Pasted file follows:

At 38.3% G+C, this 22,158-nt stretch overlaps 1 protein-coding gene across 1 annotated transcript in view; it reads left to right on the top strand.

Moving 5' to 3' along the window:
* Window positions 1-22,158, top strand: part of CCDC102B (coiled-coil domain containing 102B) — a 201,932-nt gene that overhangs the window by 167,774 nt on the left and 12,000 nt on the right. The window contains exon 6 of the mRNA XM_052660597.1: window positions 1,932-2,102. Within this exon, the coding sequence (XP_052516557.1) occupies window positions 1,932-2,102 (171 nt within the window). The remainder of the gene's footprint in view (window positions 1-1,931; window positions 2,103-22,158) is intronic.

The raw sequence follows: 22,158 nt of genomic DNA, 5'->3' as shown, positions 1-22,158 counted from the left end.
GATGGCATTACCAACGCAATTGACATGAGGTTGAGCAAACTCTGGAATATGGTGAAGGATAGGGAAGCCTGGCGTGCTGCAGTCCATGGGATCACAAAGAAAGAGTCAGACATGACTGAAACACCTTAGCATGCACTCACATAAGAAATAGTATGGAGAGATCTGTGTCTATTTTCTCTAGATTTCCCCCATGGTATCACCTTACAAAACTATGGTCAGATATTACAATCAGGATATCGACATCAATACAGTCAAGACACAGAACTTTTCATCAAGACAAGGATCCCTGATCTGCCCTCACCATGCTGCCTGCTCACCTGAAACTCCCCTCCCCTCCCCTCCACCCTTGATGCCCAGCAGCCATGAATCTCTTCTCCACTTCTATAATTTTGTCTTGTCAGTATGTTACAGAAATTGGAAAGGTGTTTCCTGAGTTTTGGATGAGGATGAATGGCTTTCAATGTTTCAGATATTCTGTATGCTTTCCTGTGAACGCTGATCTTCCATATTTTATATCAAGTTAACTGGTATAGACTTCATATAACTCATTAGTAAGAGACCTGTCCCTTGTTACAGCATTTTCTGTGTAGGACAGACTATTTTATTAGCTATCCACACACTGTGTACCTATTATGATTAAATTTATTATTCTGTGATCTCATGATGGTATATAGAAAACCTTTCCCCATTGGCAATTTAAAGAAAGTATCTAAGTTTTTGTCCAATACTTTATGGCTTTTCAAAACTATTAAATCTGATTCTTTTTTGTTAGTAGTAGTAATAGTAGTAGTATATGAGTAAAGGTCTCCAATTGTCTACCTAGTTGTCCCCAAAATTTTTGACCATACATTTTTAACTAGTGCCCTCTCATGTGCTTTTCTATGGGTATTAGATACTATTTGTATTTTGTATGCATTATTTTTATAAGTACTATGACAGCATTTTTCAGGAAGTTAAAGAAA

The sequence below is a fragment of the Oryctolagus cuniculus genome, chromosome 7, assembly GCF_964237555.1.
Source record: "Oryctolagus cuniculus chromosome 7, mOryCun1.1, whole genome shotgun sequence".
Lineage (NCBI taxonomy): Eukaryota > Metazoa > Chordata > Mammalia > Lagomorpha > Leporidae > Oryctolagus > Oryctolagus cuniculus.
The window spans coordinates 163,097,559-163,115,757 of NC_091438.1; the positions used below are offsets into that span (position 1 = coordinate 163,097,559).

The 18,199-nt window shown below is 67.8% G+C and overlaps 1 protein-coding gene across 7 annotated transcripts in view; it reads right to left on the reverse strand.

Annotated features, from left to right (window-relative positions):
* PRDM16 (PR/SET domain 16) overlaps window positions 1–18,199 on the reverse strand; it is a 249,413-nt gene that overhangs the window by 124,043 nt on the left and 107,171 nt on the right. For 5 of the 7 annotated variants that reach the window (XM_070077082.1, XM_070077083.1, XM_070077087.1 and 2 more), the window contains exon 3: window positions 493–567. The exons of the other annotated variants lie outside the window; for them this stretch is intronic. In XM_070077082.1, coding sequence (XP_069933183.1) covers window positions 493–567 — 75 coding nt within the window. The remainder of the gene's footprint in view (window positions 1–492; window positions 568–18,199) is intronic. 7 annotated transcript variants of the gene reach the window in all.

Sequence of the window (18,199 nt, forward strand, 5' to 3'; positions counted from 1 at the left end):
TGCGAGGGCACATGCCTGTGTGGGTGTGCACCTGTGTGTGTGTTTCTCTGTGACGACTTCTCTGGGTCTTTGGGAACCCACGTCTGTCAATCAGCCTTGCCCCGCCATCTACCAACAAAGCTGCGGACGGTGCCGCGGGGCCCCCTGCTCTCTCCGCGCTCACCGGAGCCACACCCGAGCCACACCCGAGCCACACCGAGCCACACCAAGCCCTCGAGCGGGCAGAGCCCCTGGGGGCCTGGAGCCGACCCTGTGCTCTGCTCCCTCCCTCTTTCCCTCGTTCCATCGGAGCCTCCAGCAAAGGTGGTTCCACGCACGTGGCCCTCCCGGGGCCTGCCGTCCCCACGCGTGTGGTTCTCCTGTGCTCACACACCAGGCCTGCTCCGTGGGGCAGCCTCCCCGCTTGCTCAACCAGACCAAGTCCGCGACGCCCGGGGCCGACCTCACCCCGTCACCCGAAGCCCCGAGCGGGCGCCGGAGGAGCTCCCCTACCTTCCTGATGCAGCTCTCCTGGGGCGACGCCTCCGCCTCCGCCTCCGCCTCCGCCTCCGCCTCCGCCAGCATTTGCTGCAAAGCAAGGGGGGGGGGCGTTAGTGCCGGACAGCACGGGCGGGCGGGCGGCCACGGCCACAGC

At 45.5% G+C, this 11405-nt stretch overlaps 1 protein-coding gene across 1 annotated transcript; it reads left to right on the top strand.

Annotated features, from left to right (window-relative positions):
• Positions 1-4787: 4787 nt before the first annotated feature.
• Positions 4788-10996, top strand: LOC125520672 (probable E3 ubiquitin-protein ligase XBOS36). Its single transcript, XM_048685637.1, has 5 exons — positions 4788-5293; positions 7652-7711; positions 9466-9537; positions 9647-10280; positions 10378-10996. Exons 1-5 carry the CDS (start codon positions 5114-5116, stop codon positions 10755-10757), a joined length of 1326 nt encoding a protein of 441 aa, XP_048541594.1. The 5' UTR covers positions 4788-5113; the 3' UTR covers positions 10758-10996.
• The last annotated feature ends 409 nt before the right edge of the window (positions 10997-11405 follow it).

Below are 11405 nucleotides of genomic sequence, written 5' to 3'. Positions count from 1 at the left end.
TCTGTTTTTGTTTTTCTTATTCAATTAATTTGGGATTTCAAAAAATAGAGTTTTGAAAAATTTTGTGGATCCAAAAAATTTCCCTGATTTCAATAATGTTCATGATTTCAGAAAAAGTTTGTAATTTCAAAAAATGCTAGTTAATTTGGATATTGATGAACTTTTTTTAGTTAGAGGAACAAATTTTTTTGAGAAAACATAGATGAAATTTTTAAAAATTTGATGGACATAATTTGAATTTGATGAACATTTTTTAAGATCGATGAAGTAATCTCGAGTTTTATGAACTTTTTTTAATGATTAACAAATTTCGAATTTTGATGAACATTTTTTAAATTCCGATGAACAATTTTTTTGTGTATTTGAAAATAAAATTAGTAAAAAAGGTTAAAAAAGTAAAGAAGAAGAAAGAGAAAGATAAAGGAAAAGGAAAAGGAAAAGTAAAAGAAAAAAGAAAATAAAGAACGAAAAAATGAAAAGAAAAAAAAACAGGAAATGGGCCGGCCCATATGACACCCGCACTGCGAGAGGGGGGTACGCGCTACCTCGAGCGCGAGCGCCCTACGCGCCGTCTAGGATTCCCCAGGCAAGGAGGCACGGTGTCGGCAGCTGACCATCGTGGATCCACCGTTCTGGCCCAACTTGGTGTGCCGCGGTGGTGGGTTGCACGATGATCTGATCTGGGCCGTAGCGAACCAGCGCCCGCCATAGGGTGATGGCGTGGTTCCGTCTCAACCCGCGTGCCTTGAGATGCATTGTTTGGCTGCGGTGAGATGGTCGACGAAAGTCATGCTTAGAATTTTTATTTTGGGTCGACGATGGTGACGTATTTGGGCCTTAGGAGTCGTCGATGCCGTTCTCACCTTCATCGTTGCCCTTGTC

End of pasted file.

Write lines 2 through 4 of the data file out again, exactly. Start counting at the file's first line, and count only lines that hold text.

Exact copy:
Moving 5' to 3' along the window:
* Window positions 1-22,158, top strand: part of CCDC102B (coiled-coil domain containing 102B) — a 201,932-nt gene that overhangs the window by 167,774 nt on the left and 12,000 nt on the right. The window contains exon 6 of the mRNA XM_052660597.1: window positions 1,932-2,102. Within this exon, the coding sequence (XP_052516557.1) occupies window positions 1,932-2,102 (171 nt within the window). The remainder of the gene's footprint in view (window positions 1-1,931; window positions 2,103-22,158) is intronic.

The raw sequence follows: 22,158 nt of genomic DNA, 5'->3' as shown, positions 1-22,158 counted from the left end.